Bahrain experienced an acute human rights crisis in which at least 47 people were killed, including five members of the security forces and five people who died in custody as a result of torture. Security forces used excessive force against peaceful protesters and detained hundreds of people, including prisoners of conscience. Many detainees were tortured and otherwise ill-treated. Hundreds of civilian detainees received unfair trials before military courts; leading opposition activists were sentenced to up to life imprisonment. People who demonstrated against the government, including students, were dismissed from their jobs and from university. An independent inquiry by international experts appointed by the King confirmed the serious human rights violations and called for independent investigations, accountability and other reforms. Five people were sentenced to death; two had their sentences reduced at appeal. There were no executions.
Mass pro-reform protests began on 14 February. Most demonstrators were from the majority Shi’a community, who believe they are discriminated against by the ruling Sunni minority. The protests centred on Pearl Roundabout in the capital, Manama, where a protest camp was established. Police and other security forces dispersed the protesters on 17 February using excessive force. Two days later, protesters re-established the camp and became more vociferous in their calls for change. On 23 February, the King pardoned 23 leading opposition activists, detained since August 2010, and more than 200 other prisoners and detainees.
On 13 March, a small group of anti-government protesters were reported to have attacked Asian migrant workers in Manama, causing two deaths and injuries to others. On 15 March, as demonstrations and strikes continued, the King declared a three-month state of emergency. This came a day after around 1,200 Saudi Arabian troops in armoured vehicles had arrived in the country to buttress Bahrain’s security forces. By the end of March, the main protests had been crushed, although sporadic protests in predominantly Shi’a villages continued for the rest of the year. The King lifted the state of emergency on 1 June.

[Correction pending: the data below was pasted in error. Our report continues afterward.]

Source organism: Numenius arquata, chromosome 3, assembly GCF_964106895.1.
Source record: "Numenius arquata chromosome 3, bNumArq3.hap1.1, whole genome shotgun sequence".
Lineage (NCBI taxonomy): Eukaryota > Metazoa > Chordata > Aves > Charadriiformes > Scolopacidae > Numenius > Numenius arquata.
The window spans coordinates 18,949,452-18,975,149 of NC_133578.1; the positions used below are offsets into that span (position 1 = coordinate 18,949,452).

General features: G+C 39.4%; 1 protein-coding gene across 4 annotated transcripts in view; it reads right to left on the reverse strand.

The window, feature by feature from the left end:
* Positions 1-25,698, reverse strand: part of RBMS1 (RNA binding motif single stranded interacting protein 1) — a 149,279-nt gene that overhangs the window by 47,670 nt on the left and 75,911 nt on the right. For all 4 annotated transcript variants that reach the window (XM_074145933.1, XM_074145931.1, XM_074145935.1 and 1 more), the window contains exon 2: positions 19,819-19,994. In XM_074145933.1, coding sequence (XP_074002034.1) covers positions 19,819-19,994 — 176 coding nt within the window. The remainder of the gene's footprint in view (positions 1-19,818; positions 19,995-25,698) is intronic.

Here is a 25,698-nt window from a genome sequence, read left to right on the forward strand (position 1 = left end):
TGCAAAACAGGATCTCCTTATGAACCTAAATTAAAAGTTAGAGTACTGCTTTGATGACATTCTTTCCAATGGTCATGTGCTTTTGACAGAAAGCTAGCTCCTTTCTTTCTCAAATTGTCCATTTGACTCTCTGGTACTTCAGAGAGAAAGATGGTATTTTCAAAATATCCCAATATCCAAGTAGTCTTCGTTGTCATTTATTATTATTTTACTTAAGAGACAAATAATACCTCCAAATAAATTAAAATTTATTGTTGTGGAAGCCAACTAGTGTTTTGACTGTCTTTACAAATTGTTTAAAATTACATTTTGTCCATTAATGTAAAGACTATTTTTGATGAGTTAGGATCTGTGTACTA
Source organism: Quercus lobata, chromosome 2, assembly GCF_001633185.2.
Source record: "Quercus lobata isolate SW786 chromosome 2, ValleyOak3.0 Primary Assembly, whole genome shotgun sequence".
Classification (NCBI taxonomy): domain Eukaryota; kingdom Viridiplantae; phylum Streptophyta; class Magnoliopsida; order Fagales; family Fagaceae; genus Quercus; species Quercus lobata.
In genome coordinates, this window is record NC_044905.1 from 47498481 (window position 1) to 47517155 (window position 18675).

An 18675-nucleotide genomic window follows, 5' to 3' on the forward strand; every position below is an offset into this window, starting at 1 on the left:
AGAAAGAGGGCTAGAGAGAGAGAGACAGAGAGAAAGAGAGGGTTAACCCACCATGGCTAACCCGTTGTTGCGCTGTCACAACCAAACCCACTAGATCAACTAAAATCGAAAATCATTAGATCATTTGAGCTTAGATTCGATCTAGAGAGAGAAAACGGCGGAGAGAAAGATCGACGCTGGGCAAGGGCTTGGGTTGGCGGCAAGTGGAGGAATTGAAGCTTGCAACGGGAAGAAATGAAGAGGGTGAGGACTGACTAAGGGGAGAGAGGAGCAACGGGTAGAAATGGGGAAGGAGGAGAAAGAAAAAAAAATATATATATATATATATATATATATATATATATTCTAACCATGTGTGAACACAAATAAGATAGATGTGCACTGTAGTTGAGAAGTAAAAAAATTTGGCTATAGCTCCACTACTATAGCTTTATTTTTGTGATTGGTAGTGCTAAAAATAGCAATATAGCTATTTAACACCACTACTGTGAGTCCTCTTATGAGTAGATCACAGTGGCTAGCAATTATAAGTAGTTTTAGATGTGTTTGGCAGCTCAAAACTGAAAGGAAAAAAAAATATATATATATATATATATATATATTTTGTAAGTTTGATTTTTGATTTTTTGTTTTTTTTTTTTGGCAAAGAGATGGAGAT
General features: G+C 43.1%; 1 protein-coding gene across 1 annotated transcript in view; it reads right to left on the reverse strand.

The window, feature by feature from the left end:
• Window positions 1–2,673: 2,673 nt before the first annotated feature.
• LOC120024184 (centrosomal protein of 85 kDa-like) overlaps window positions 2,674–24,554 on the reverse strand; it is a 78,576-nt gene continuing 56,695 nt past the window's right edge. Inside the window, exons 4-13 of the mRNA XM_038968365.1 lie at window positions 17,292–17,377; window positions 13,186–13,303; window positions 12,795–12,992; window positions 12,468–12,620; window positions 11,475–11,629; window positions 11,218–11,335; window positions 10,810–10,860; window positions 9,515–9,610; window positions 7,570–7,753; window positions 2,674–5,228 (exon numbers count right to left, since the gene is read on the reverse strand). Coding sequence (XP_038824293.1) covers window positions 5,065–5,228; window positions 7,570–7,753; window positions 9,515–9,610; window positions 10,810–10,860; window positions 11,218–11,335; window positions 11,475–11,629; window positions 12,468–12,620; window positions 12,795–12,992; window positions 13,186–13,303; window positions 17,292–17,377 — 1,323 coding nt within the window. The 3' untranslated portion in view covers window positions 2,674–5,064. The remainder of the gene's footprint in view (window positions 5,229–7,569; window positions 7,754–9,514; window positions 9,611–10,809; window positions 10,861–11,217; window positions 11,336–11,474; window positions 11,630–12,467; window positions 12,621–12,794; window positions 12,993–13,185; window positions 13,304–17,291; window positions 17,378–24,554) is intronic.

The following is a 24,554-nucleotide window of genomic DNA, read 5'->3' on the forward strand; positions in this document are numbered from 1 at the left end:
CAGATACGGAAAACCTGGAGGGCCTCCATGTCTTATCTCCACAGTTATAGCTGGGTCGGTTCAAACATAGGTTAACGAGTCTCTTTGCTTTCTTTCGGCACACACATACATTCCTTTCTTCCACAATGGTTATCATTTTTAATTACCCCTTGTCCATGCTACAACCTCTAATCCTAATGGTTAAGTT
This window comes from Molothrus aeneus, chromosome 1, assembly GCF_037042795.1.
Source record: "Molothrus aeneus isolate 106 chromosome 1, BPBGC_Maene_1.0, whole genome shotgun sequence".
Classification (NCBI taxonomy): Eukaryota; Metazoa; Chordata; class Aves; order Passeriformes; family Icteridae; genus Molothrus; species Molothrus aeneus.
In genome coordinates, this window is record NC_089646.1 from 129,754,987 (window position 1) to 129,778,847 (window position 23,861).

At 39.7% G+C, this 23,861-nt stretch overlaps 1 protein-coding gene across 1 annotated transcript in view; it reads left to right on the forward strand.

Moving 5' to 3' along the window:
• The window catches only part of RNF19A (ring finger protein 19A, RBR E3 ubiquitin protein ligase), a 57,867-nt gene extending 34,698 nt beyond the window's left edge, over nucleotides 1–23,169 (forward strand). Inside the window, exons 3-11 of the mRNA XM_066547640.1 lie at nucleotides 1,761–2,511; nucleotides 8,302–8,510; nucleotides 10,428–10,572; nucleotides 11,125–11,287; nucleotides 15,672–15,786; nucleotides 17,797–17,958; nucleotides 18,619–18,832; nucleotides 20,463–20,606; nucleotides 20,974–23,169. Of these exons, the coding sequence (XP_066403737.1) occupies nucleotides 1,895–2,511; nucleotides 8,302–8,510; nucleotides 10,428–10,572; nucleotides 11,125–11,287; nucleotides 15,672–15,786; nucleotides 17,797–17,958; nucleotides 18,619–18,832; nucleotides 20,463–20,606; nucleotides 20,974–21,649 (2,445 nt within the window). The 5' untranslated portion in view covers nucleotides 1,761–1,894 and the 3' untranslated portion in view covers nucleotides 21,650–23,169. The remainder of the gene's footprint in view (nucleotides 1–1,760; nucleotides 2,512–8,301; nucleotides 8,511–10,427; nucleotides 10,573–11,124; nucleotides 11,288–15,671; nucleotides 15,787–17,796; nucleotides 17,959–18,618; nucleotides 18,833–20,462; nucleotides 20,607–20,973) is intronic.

In late June, the King appointed the Bahrain Independent Commission of Inquiry (BICI), comprising five international legal and human rights experts, to investigate alleged human rights violations committed in connection with the protests. It reported to the King on 23 November. The government also initiated a “national dialogue” with the parliamentary opposition, businesses, NGO representatives and others; however, the largest Shi’a political opposition association, al-Wefaq, whose 18 members of parliament had resigned in February in protest at police brutality, withdrew after two weeks complaining that unacceptable conditions had been imposed.Top of page
The resort to unwarranted violence by security forces in response to the peaceful protest on 14 and 15 February resulted in the deaths of two people. On 17 February, riot police and other security forces destroyed the protest camp established at Pearl Roundabout. They used tear gas, beat people with batons and fired shotguns and rubber bullets at protesters at close range; five people were killed and many others were injured. The security forces also impeded and assaulted medical workers who sought to assist the wounded.
On 16 March, the security forces launched a concerted crackdown. Backed by helicopters and tanks, they stormed the Pearl Roundabout and Financial Harbour areas. They evicted the protesters using shotguns, rubber bullets and tear gas, causing deaths and injuries to protesters. They also took control of Manama’s main Salmaniya Medical Complex, detaining doctors and other medical workers they accused of supporting the protesters. In response to the continuing protests in predominantly Shi’a villages, the security forces sometimes responded with excessive force. By the end of the year, at least 47 people had died in all the protests, including five police officers.
More than 1,000 people were arrested in connection with the protests; some were Sunni Muslims but the vast majority were Shi’a Muslims. Most were arrested in March and April, many in pre-dawn raids at their homes, often by armed, masked security officers who did not produce arrest warrants and often assaulted those they arrested and, sometimes, their relatives. Detainees were usually taken to undisclosed locations and held incommunicado for up to several weeks, during which they were interrogated and, in many cases, allegedly tortured and otherwise ill-treated. Their whereabouts frequently remained unknown until they were brought to trial.